Randy Travis, Mark Chesnutt, George Strait, Alan Jackson, and Brooks and Dunn – you know, a lot of guys from the ‘90s. That’s the era I grew up in. And then there was an oldies show on the local station at home growing up on Saturday mornings. It was basically everything from the early ‘80s and before. So, sometimes on Saturday mornings, it would be on in the house, and you would hear George Jones, Conway Twitty, and really old-school stuff like Hank Williams.


You can definitely hear a ‘90s country sound in your voice. Major labels may have said you were “too country,” but that’s what we like in Texas. You seem to have found a great fit here in the Lone Star State. How did you get here?

I’ve got nieces that live in the Houston area, and I had family in the Austin area for a long time, so I used to come down and was getting exposed to the Texas Music Scene even while still pursuing the Nashville thing. But I was understanding that Texas is much more receptive to the kind of country music I love to do. And Texas feels a little more like home to me. Country music in Texas has fiddles, steels, and songs that have something to say.


Your current single Half Bad made is to the Top 40 on all Texas Country charts. What was the inspiration behind this song?


I showed up to write with Neal Coty and Jeff Silvey, and I really didn’t have anything that I wanted to write, but I hoped one of them had something. I had actually watched a Rolling Stones documentary two or three nights before, and I don’t know if that influenced me or not, but I started playing this guitar riff and Neal goes, “that’s like a Rolling Stones kind of thing,” and Jeff just spit out, “Well, she’s really good, and I’m not too bad,” and I think Neal said, “and me, I ain’t half-bad.” And boom, like that, we all said, “there’s the idea.” We just had fun with it and wrote it in less than an hour. It just kind of fell out and the next thing you know, I started playing it at a couple of acoustic gigs that I was doing, just to test it out and see. I played it, and people loved it. So, we released it as a single.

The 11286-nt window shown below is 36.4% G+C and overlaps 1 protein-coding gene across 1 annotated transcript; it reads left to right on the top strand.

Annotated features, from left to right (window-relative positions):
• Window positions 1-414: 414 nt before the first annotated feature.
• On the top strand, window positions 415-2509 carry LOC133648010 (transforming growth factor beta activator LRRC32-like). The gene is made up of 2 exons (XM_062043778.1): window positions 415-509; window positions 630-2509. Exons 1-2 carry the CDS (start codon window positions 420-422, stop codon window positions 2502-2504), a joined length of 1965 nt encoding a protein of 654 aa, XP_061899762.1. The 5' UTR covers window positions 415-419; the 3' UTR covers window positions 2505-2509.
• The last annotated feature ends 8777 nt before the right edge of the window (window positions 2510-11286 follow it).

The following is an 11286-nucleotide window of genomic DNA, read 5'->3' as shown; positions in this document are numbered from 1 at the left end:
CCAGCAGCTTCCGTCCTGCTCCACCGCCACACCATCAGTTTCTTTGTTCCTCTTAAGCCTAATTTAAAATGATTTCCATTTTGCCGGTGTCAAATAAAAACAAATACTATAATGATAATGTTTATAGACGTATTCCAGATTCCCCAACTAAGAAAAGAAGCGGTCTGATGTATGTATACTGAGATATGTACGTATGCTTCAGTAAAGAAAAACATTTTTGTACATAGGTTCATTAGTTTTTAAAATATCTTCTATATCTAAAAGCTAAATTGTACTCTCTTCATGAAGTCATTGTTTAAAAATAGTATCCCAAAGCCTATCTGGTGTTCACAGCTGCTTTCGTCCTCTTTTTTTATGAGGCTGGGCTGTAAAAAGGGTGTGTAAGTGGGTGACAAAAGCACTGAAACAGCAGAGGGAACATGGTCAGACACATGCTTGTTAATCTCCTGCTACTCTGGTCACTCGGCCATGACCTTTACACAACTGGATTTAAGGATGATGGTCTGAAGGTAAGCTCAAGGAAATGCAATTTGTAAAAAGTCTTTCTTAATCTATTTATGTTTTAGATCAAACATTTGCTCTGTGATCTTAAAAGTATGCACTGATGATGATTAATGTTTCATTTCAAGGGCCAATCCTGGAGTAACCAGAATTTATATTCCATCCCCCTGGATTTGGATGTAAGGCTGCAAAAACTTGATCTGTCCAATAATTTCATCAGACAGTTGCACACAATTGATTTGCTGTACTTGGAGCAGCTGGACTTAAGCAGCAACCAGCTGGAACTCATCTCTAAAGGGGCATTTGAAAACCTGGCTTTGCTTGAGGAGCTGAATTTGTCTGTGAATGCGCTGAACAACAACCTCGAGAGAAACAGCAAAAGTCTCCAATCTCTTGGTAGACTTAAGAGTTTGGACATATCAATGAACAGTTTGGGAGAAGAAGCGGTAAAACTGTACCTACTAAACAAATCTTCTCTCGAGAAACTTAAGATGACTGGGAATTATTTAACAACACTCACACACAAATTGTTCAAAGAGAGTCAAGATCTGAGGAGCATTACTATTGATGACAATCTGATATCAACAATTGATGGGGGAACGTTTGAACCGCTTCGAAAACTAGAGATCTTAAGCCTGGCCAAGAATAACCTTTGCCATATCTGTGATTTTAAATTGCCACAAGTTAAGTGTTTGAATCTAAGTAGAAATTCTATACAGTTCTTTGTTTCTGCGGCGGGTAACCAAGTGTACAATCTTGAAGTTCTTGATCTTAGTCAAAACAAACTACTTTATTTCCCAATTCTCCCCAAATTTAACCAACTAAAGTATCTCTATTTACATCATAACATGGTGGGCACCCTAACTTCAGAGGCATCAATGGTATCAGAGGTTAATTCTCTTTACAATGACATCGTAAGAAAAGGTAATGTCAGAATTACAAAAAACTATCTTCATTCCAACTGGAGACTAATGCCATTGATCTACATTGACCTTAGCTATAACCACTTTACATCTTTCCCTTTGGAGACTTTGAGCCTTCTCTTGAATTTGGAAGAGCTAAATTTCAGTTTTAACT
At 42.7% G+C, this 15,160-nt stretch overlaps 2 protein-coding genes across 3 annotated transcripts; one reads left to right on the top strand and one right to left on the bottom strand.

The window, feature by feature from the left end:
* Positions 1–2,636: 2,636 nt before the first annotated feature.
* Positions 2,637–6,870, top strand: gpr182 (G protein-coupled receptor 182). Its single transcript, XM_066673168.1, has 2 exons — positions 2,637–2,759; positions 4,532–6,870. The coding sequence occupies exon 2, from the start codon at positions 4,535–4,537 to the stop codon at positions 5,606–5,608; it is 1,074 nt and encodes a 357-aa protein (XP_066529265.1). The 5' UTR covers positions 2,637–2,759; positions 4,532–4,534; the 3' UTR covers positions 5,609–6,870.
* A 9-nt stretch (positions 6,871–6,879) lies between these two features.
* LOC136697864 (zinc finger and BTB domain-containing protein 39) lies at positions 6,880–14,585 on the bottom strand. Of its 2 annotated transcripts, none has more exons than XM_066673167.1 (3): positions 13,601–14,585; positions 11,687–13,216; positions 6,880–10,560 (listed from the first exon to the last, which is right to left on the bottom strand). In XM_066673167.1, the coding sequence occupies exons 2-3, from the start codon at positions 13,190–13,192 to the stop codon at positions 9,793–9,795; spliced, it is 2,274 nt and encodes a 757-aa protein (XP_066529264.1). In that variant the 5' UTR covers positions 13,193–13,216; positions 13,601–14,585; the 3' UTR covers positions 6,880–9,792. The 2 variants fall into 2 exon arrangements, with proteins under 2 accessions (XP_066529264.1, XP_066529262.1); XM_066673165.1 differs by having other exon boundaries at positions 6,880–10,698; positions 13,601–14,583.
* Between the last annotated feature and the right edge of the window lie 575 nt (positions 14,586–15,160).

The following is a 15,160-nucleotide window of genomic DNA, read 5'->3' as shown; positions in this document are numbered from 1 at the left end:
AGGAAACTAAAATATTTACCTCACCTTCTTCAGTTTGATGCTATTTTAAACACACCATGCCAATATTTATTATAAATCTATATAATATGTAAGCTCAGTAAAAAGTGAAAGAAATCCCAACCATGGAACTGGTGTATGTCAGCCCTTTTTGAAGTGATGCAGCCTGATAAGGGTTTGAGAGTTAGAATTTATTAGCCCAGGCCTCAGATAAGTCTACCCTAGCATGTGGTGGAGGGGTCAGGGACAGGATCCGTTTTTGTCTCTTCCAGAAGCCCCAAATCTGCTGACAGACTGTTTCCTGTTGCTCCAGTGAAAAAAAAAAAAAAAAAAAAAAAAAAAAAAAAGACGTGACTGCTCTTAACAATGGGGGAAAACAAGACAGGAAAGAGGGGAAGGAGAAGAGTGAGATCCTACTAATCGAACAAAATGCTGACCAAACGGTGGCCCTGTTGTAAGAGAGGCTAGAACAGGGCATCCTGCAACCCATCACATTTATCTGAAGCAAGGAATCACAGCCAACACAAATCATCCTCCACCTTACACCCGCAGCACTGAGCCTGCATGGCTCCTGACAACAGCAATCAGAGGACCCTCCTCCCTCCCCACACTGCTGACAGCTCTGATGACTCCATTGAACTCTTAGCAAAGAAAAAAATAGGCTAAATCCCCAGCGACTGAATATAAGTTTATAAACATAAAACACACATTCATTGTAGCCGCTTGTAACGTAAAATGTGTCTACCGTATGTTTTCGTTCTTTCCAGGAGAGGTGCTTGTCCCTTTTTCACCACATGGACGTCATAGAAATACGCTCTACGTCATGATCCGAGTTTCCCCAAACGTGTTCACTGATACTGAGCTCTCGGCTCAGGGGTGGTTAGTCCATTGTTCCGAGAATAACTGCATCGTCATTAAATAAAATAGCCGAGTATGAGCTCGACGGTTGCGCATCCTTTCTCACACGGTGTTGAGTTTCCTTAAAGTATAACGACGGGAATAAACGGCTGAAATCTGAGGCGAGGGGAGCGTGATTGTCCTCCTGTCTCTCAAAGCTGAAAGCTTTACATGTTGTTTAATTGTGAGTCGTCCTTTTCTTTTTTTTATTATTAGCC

Texas radio has really embraced it, and Texas has embraced you. You were a nominee for the Emerging Artist award at the Texas Country Music Awards. What was that like?

It was exciting and an honor. I know that’s what you’re supposed to say, but it’s the truth. We’ve really been relative newcomers to the Texas Country Music scene, which is why it’s called emerging artist. But there’s a lot of talented people, so to be selected and narrowed down to that group of people is a real honor. It’s an indication that we’re fitting into the Texas music scene. 


What are you doing when you’re not playing music?


Outdoors stuff. I like being outside, and that can be fishing or getting the chainsaw out and trimming up trees. I’ve got some property, so the stuff I used to have to do on the farm growing up has turned into the stuff I enjoy doing – the kind of stuff that’s an escape. Of course, I also like getting together with friends, kicking back around a campfire, and just relaxing.

Now that you are an honorary Texan by choice, what are some of your favorite things about our great state?

I love the strong and independent spirit of Texas and Texans! And of course, the BBQ!


Let’s play a game called “5 Bests.”


Best country song, ever?
“Everything That Glitters,” by Dan Seals


Best thing you’ve ever eaten?
Homemade enchiladas


Best Christmas movie?
Christmas Vacation


Best place to shop?
Bass Pro Shops


Best advice you’ve ever been given?
Listen more, talk less.


Great advice we should all live by!

Zach has been taking his Texas country sound across the state and across the United States. Visit to find out when Zach will be playing near you and to sign up for his official fan newsletter.

Previous Article
Next Article

Next Up